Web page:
In 1919, the British government established the Government Code and Cypher School (GC&CS) which, with the help of cryptanalyst Alan Turing, decrypted Enigma-coded messages during the WW II. Some estimates suggest the code breakers at Bletchley Park saved up to fourteen million lives by shortening the war by two years.
In 1946, GC&CS became The Government Communications Headquarters (GCHQ), which currently employs more than 5,000 people. One of the departments within GCHQ is The National Cyber Security Centre (NCSC). It is their task to protect essential services from computer hackers. Their mission statement is “to help protect our critical services from cyber attacks, manage major incidents, and improve the underlying security of the UK Internet through technological improvement and advice to citizens and organisations”.
They provide a handy cybersecurity checklist on their website that includes details of firewalls, 2FA, and antivirus protection against malware. The emphasis for NCSC is to protect services like the NHS and businesses from attack, but it’s also a useful source of information for individuals who are new to crypto. NCSC published a 28-page report April 10, 2018, detailing the cyber attacks faced by the UK in the previous 12 months. It’s an annual report and the latest one covers:
- WannaCry – NHS compromised May 2017
- Phishing – Dublin Zoo lost $600,000
- Mandate fraud – costs British business over £30 million each
- Data breaches of Yahoo, Uber, and Equifax
- Internet of Things (IoT) security
- CPU vulnerabilities – Meltdown and Spectre
- Supply chain attacks – MeDoc and CCleaner
- UK parliament – unauthorized email access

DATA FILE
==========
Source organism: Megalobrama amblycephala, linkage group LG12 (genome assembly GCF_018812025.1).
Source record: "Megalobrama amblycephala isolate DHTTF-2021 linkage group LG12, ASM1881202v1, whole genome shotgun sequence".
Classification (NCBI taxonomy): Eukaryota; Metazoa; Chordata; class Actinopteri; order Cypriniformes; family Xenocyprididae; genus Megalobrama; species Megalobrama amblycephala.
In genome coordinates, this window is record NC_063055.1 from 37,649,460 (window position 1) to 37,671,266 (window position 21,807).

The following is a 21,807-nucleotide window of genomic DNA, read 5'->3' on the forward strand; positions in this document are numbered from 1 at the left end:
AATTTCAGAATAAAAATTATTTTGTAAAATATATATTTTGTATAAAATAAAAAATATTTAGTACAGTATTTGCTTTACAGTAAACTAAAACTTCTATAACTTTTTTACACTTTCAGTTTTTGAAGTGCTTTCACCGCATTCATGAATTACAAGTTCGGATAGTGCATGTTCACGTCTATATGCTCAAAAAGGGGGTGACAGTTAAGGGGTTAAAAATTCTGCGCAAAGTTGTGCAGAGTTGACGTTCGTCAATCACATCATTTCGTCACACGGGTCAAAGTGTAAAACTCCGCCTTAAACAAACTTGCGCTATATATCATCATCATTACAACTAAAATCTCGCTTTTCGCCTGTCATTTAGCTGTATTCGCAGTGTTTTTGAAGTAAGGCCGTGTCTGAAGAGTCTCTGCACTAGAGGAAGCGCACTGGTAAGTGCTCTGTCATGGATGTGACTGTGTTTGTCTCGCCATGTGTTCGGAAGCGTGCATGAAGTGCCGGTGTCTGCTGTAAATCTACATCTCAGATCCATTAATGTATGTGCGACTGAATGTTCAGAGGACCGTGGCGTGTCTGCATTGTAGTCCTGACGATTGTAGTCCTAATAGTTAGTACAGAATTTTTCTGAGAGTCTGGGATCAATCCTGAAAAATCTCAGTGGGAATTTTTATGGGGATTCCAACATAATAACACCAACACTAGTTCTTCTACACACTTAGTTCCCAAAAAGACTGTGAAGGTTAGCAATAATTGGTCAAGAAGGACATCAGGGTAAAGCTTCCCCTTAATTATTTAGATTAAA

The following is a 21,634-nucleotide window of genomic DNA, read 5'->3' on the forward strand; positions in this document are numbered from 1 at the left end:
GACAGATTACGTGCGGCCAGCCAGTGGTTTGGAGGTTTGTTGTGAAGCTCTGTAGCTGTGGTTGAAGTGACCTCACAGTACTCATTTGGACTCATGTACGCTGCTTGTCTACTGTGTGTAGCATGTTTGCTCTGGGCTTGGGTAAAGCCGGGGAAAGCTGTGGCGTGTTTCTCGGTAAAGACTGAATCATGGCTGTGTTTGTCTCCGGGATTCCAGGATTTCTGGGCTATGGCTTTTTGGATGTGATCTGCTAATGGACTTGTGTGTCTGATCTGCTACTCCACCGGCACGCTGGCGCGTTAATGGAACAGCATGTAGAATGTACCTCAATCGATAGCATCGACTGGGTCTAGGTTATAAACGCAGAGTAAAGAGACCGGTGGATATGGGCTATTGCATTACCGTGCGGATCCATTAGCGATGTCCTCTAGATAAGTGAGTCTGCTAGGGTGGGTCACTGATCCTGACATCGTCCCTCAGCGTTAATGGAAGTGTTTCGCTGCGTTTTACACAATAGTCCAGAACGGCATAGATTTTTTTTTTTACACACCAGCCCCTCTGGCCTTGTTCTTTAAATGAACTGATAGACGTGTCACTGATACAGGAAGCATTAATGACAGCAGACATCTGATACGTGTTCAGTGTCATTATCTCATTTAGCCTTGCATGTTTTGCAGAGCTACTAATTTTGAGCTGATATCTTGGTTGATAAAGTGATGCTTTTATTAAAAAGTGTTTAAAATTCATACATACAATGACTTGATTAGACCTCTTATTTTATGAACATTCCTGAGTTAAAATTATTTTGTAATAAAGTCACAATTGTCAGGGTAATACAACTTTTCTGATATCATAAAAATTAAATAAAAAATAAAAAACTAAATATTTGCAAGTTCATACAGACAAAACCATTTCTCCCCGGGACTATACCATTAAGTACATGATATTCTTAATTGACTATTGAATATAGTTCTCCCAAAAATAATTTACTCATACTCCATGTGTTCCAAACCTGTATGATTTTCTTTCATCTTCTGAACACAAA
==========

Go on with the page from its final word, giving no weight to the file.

The section on cryptojacking references an article which states 55% of businesses worldwide were affected by cryptominers. It adds that, although cryptojacking is mainly carried out by cybercriminals, it is also used by websites as an income stream in place of conventional advertising. Ad blockers are becoming increasingly popular, so some websites argue they need readers to compensate them by mining for cryptocurrencies. If the website makes it clear that visitors to the site will be using their CPU to help finance the site, it’s not an unreasonable request. However, is would certainly be frowned upon if it’s done without the consent of the user.
A review carried out in February 2018 established that there were 4,000 websites worldwide, including 600 in the UK, that were secretly mining for crypto. The sites were using a modified screen-reading plugin used by blind and partially sighted people. The NCSC recommends using an ad blocker together with antivirus software that includes mining prevention features.
Financial analyst, smartphone app designer, technical writer, and crypto enthusiast. Blockchain verified graduate of MOOC 9, DFIN-511: Introduction to Digital Currencies, run by the University of Nicosia.